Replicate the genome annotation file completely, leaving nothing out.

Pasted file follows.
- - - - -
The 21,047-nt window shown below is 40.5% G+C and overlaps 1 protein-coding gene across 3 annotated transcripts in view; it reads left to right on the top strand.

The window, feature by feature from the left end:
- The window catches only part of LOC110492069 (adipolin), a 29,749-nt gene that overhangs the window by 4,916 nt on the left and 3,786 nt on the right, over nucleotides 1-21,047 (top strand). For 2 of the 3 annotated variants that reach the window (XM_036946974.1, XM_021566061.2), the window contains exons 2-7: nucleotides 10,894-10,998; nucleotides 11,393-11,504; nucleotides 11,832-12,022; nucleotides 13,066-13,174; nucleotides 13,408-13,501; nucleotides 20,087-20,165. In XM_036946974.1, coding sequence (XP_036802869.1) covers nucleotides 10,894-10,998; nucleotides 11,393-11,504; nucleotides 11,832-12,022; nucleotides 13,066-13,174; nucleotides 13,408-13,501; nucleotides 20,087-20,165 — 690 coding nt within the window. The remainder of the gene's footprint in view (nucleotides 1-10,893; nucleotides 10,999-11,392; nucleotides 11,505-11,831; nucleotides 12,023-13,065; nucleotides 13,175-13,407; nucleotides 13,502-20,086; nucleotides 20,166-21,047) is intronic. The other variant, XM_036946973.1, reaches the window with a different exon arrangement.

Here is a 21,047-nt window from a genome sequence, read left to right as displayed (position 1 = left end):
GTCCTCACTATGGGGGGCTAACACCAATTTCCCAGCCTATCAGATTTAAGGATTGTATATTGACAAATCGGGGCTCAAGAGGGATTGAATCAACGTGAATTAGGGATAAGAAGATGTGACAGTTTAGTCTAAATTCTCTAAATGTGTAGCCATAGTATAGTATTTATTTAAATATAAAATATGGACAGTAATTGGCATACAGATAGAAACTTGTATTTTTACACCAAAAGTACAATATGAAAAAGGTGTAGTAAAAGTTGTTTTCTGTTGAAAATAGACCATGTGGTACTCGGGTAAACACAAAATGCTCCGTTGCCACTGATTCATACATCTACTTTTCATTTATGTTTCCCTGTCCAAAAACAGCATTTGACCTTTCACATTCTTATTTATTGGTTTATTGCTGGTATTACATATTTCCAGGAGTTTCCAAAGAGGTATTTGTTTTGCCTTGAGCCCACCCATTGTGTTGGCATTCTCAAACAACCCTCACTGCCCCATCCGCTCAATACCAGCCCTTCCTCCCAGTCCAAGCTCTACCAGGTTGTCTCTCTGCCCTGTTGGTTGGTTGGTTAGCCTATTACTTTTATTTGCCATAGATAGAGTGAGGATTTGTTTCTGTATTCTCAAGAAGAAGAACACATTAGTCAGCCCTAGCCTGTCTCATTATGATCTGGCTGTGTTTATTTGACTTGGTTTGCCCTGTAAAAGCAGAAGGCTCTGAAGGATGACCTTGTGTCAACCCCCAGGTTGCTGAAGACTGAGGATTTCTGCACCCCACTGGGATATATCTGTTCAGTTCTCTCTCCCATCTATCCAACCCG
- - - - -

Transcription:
The 21,047-nt window shown below is 40.5% G+C and overlaps 1 protein-coding gene across 3 annotated transcripts in view; it reads left to right on the top strand.

The window, feature by feature from the left end:
- The window catches only part of LOC110492069 (adipolin), a 29,749-nt gene that overhangs the window by 4,916 nt on the left and 3,786 nt on the right, over nucleotides 1-21,047 (top strand). For 2 of the 3 annotated variants that reach the window (XM_036946974.1, XM_021566061.2), the window contains exons 2-7: nucleotides 10,894-10,998; nucleotides 11,393-11,504; nucleotides 11,832-12,022; nucleotides 13,066-13,174; nucleotides 13,408-13,501; nucleotides 20,087-20,165. In XM_036946974.1, coding sequence (XP_036802869.1) covers nucleotides 10,894-10,998; nucleotides 11,393-11,504; nucleotides 11,832-12,022; nucleotides 13,066-13,174; nucleotides 13,408-13,501; nucleotides 20,087-20,165 — 690 coding nt within the window. The remainder of the gene's footprint in view (nucleotides 1-10,893; nucleotides 10,999-11,392; nucleotides 11,505-11,831; nucleotides 12,023-13,065; nucleotides 13,175-13,407; nucleotides 13,502-20,086; nucleotides 20,166-21,047) is intronic. The other variant, XM_036946973.1, reaches the window with a different exon arrangement.

Here is a 21,047-nt window from a genome sequence, read left to right as displayed (position 1 = left end):
GTCCTCACTATGGGGGGCTAACACCAATTTCCCAGCCTATCAGATTTAAGGATTGTATATTGACAAATCGGGGCTCAAGAGGGATTGAATCAACGTGAATTAGGGATAAGAAGATGTGACAGTTTAGTCTAAATTCTCTAAATGTGTAGCCATAGTATAGTATTTATTTAAATATAAAATATGGACAGTAATTGGCATACAGATAGAAACTTGTATTTTTACACCAAAAGTACAATATGAAAAAGGTGTAGTAAAAGTTGTTTTCTGTTGAAAATAGACCATGTGGTACTCGGGTAAACACAAAATGCTCCGTTGCCACTGATTCATACATCTACTTTTCATTTATGTTTCCCTGTCCAAAAACAGCATTTGACCTTTCACATTCTTATTTATTGGTTTATTGCTGGTATTACATATTTCCAGGAGTTTCCAAAGAGGTATTTGTTTTGCCTTGAGCCCACCCATTGTGTTGGCATTCTCAAACAACCCTCACTGCCCCATCCGCTCAATACCAGCCCTTCCTCCCAGTCCAAGCTCTACCAGGTTGTCTCTCTGCCCTGTTGGTTGGTTGGTTAGCCTATTACTTTTATTTGCCATAGATAGAGTGAGGATTTGTTTCTGTATTCTCAAGAAGAAGAACACATTAGTCAGCCCTAGCCTGTCTCATTATGATCTGGCTGTGTTTATTTGACTTGGTTTGCCCTGTAAAAGCAGAAGGCTCTGAAGGATGACCTTGTGTCAACCCCCAGGTTGCTGAAGACTGAGGATTTCTGCACCCCACTGGGATATATCTGTTCAGTTCTCTCTCCCATCTATCCAACCCG